The physician-patient relationship is in trouble. Brody's article in this issue (see p 1286), for example, shows that many physicians are unaware of the behavioral and psychological aspects of their patients, such as noncompliance with drug regimens, presence of significant psychiatric problems, and recent life stresses. Lack of time and brevity of physician-patient contact did not account for the poor communication between clinicians and patients. The author points out that the literate physician should know, on the basis of literature, that (1) psychosocial factors are important in medical care, and (2) primary physicians can effectively improve patient compliance and treat emotional problems through various techniques available to them. Well, in spite of the weight of literature that should bear down on the physicians' conscience, they often simply do not obtain psychosocial information necessary for an optimal physician-patient relationship.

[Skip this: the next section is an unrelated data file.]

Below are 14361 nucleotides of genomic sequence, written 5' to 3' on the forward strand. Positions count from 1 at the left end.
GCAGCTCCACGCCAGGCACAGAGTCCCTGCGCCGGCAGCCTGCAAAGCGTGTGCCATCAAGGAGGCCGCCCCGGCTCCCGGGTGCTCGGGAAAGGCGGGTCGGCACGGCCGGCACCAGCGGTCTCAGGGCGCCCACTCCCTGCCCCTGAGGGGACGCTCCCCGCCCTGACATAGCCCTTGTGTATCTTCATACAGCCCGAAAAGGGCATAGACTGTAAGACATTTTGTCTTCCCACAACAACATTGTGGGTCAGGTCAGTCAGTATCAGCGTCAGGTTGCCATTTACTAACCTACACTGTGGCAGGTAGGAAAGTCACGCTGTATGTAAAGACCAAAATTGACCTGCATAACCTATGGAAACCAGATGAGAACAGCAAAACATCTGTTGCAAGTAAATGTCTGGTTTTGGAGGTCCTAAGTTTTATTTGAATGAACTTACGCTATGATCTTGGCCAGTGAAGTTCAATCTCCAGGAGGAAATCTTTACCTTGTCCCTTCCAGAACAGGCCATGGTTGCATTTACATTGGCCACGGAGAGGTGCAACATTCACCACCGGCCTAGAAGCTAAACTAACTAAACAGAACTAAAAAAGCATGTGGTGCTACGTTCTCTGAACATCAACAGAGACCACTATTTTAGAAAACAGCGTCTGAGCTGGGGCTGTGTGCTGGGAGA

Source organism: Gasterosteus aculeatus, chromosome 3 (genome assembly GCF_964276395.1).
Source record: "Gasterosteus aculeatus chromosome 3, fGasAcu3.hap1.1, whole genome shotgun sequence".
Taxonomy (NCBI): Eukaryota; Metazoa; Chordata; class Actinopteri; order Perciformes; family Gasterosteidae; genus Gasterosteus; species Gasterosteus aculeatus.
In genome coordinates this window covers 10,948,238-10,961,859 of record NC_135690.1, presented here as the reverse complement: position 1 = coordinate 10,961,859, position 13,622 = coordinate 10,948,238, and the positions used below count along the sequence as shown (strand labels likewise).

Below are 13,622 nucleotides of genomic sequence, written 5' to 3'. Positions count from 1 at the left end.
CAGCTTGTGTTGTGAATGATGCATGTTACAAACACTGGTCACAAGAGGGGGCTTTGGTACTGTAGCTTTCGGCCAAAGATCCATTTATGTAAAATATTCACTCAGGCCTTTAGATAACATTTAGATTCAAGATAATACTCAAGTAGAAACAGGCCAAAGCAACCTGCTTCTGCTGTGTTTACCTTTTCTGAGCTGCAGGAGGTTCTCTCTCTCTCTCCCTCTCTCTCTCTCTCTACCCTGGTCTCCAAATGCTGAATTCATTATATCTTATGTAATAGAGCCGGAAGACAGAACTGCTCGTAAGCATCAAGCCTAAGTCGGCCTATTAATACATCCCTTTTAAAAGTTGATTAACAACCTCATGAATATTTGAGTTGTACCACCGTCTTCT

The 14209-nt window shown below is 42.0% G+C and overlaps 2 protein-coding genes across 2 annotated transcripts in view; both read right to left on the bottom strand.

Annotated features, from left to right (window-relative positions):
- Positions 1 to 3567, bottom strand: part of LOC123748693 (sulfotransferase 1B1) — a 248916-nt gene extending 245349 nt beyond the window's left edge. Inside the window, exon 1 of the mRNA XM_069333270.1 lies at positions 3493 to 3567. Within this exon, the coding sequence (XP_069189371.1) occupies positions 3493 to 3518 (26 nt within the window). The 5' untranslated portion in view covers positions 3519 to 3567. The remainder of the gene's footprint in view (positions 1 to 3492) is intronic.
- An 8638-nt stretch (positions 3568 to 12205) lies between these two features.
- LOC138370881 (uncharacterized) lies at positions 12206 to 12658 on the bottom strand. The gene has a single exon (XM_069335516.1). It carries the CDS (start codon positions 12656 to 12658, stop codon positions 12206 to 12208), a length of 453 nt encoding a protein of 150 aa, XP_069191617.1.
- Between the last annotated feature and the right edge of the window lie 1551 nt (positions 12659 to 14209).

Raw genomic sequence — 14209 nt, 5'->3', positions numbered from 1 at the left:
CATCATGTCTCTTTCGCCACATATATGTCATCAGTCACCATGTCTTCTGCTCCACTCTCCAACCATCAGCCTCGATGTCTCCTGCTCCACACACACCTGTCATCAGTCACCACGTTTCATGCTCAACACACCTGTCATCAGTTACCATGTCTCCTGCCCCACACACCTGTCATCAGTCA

I believe that it is not physicians' lack of concern for their